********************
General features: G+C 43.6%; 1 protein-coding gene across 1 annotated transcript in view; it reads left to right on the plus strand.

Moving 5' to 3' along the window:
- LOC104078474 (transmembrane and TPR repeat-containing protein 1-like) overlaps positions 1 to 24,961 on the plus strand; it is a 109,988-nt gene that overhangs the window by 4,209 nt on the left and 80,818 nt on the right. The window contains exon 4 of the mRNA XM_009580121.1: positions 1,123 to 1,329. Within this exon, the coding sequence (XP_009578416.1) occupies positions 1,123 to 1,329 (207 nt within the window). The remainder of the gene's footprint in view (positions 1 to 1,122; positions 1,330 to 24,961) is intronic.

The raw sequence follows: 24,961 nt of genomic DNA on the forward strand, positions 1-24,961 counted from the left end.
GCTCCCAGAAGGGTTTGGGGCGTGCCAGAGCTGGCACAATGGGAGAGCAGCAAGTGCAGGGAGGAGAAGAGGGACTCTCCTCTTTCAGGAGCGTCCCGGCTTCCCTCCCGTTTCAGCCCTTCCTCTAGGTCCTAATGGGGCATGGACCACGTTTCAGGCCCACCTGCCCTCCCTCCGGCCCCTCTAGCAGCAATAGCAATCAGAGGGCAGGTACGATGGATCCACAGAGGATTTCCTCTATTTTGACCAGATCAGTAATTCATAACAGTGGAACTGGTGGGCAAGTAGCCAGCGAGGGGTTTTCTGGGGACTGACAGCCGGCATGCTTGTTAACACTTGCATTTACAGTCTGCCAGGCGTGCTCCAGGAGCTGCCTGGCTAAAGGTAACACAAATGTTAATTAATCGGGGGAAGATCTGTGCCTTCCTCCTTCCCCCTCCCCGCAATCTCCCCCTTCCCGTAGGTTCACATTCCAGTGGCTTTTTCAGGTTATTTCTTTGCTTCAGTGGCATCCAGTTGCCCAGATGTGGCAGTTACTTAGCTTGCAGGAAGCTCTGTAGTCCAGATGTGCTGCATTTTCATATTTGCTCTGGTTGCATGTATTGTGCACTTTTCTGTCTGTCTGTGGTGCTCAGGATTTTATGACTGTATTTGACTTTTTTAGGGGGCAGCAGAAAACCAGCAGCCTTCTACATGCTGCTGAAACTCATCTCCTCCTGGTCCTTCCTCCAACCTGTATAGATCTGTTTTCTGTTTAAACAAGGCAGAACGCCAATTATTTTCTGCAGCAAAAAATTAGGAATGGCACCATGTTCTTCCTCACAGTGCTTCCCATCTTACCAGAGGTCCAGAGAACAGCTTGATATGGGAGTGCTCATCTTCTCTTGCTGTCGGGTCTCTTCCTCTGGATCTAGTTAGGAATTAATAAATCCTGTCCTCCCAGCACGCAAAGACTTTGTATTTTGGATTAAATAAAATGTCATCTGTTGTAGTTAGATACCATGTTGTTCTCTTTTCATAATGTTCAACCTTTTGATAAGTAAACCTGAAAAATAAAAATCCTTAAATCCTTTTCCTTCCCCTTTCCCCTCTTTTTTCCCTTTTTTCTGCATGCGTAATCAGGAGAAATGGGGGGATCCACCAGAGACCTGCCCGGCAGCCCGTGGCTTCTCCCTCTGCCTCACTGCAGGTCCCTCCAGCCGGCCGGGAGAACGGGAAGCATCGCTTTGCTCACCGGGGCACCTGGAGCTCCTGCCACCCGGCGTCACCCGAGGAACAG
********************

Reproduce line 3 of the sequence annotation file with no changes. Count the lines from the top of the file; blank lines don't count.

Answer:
- LOC104078474 (transmembrane and TPR repeat-containing protein 1-like) overlaps positions 1 to 24,961 on the plus strand; it is a 109,988-nt gene that overhangs the window by 4,209 nt on the left and 80,818 nt on the right. The window contains exon 4 of the mRNA XM_009580121.1: positions 1,123 to 1,329. Within this exon, the coding sequence (XP_009578416.1) occupies positions 1,123 to 1,329 (207 nt within the window). The remainder of the gene's footprint in view (positions 1 to 1,122; positions 1,330 to 24,961) is intronic.